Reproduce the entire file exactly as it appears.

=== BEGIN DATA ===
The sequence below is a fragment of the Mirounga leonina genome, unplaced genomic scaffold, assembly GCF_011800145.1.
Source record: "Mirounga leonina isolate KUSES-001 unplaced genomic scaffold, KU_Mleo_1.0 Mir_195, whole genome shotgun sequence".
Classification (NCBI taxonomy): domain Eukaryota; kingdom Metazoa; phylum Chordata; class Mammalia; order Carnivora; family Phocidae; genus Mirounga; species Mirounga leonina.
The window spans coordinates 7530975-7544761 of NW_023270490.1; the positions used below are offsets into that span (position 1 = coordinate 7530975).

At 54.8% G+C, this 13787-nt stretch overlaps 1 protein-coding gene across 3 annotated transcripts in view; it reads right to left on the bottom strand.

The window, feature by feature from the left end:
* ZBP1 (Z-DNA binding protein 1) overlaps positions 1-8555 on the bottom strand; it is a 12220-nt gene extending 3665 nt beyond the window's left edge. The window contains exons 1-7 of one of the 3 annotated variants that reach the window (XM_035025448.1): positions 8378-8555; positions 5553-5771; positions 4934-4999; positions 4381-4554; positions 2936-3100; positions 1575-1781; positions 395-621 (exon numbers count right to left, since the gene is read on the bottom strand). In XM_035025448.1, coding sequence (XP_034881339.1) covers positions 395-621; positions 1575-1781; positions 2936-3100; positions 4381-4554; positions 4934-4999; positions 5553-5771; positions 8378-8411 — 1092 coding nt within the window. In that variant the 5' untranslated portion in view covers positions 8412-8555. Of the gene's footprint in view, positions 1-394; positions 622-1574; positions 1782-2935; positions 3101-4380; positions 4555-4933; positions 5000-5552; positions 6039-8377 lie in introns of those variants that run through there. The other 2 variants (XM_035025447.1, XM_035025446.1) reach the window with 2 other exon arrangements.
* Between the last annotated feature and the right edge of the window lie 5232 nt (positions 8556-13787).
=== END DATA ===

The sequence below is a fragment of the Mirounga leonina genome, unplaced genomic scaffold, assembly GCF_011800145.1.
Source record: "Mirounga leonina isolate KUSES-001 unplaced genomic scaffold, KU_Mleo_1.0 Mir_195, whole genome shotgun sequence".
Classification (NCBI taxonomy): domain Eukaryota; kingdom Metazoa; phylum Chordata; class Mammalia; order Carnivora; family Phocidae; genus Mirounga; species Mirounga leonina.
The window spans coordinates 7530975-7544761 of NW_023270490.1; the positions used below are offsets into that span (position 1 = coordinate 7530975).

At 54.8% G+C, this 13787-nt stretch overlaps 1 protein-coding gene across 3 annotated transcripts in view; it reads right to left on the bottom strand.

The window, feature by feature from the left end:
* ZBP1 (Z-DNA binding protein 1) overlaps positions 1-8555 on the bottom strand; it is a 12220-nt gene extending 3665 nt beyond the window's left edge. The window contains exons 1-7 of one of the 3 annotated variants that reach the window (XM_035025448.1): positions 8378-8555; positions 5553-5771; positions 4934-4999; positions 4381-4554; positions 2936-3100; positions 1575-1781; positions 395-621 (exon numbers count right to left, since the gene is read on the bottom strand). In XM_035025448.1, coding sequence (XP_034881339.1) covers positions 395-621; positions 1575-1781; positions 2936-3100; positions 4381-4554; positions 4934-4999; positions 5553-5771; positions 8378-8411 — 1092 coding nt within the window. In that variant the 5' untranslated portion in view covers positions 8412-8555. Of the gene's footprint in view, positions 1-394; positions 622-1574; positions 1782-2935; positions 3101-4380; positions 4555-4933; positions 5000-5552; positions 6039-8377 lie in introns of those variants that run through there. The other 2 variants (XM_035025447.1, XM_035025446.1) reach the window with 2 other exon arrangements.
* Between the last annotated feature and the right edge of the window lie 5232 nt (positions 8556-13787).